Antipsychotic drugs ‘appear to raise blood clot risk’

Antipsychotic drugs taken by thousands in the UK raise the risk of dangerous blood clots, scientists believe.The latest research, published in the British Medical Journal, provides the strongest evidence yet of a link.People given antipsychotics in the past two years had a third greater risk of clots like deep vein thrombosis (DVT).

The Nottingham University study looking at 25,000 cases found the risk was even higher for the newer “atypical” antipsychotics.Some scientists had already spotted a higher risk of clots in people taking antipsychotics, but the new study, which looked at more than 25,500 cases, appears to confirm this.

Almost 16,000 of the people in the study suffered a DVT and just over 9,000 suffered a clot on the lung, called a pulmonary embolism.Those taking newer “atypical” antipsychotics had 73% more chance of developing a clot, compared with a 28% increase for other types of antipsychotic.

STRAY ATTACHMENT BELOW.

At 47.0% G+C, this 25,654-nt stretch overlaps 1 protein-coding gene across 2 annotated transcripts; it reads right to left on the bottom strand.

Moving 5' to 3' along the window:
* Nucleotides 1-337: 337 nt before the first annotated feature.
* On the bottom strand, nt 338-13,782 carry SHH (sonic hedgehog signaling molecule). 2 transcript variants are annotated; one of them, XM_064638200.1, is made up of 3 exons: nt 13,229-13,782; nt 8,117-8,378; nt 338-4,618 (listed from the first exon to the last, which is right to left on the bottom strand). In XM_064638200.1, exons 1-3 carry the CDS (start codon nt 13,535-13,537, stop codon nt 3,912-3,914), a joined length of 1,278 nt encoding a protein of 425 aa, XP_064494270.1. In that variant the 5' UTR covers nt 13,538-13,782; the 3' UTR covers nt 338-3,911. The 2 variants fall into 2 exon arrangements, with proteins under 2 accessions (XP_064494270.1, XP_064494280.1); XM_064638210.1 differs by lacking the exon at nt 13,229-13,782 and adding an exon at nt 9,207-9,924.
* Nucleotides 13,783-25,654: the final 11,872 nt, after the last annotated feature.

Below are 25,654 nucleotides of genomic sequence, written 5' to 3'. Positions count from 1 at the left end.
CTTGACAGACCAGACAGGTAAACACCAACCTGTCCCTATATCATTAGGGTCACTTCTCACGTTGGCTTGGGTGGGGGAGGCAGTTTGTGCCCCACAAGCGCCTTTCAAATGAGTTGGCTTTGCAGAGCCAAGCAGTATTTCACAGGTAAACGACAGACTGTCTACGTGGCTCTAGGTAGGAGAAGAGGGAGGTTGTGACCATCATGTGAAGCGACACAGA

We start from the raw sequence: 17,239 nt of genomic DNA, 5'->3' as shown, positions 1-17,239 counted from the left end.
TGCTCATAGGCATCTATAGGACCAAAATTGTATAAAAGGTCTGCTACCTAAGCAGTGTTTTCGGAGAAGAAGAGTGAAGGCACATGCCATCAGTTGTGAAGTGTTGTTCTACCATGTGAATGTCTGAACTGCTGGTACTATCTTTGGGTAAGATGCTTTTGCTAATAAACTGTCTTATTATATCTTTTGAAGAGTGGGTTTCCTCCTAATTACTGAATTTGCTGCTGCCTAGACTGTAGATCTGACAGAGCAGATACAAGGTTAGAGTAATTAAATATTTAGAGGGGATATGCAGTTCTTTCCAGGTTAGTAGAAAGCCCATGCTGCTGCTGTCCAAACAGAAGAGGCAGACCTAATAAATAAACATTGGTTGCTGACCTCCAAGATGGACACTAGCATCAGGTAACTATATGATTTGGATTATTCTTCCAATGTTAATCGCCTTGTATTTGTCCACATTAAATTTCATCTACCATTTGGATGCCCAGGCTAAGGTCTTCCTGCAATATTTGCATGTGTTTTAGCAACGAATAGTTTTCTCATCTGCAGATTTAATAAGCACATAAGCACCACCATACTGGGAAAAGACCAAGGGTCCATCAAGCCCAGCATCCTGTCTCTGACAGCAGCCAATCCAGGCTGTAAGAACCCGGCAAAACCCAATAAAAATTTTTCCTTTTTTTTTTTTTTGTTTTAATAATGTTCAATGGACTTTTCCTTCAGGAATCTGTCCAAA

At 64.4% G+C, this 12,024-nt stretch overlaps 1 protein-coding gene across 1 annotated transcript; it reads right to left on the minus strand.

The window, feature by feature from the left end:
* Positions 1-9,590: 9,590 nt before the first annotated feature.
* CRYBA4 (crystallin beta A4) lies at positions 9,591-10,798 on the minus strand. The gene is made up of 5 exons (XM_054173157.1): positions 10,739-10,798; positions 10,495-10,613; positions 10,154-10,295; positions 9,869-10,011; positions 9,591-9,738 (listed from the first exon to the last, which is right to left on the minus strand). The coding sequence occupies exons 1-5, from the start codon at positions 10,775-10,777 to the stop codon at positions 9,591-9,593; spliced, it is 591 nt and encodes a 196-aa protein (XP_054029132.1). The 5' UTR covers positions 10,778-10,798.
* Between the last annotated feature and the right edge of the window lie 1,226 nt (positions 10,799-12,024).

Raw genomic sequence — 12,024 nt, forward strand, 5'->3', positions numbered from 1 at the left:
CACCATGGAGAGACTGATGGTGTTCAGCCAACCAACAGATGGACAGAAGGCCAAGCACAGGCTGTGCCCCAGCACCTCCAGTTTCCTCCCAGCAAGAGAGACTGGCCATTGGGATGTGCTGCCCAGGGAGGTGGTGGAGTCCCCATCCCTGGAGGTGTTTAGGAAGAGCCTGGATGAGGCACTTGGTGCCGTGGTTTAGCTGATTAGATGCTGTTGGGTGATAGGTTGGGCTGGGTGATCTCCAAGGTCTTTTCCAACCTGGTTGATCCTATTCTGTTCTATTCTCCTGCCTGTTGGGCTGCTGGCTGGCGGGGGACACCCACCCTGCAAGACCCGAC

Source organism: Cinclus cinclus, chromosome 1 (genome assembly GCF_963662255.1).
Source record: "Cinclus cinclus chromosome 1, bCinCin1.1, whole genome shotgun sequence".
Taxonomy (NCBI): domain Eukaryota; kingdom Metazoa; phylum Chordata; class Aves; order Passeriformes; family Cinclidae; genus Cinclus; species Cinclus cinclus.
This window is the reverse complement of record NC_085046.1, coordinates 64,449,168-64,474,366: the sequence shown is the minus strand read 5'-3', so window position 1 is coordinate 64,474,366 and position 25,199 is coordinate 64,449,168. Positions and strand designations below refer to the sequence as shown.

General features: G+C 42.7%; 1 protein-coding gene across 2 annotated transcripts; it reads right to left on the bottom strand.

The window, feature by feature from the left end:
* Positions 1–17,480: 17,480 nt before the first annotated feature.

Patients appeared to be most at risk shortly after starting to take the new drug.But the researchers stress that blood clots remain uncommon, and the increase in risk equates to only a handful of new cases per 10,000 patients treated with the drugs.

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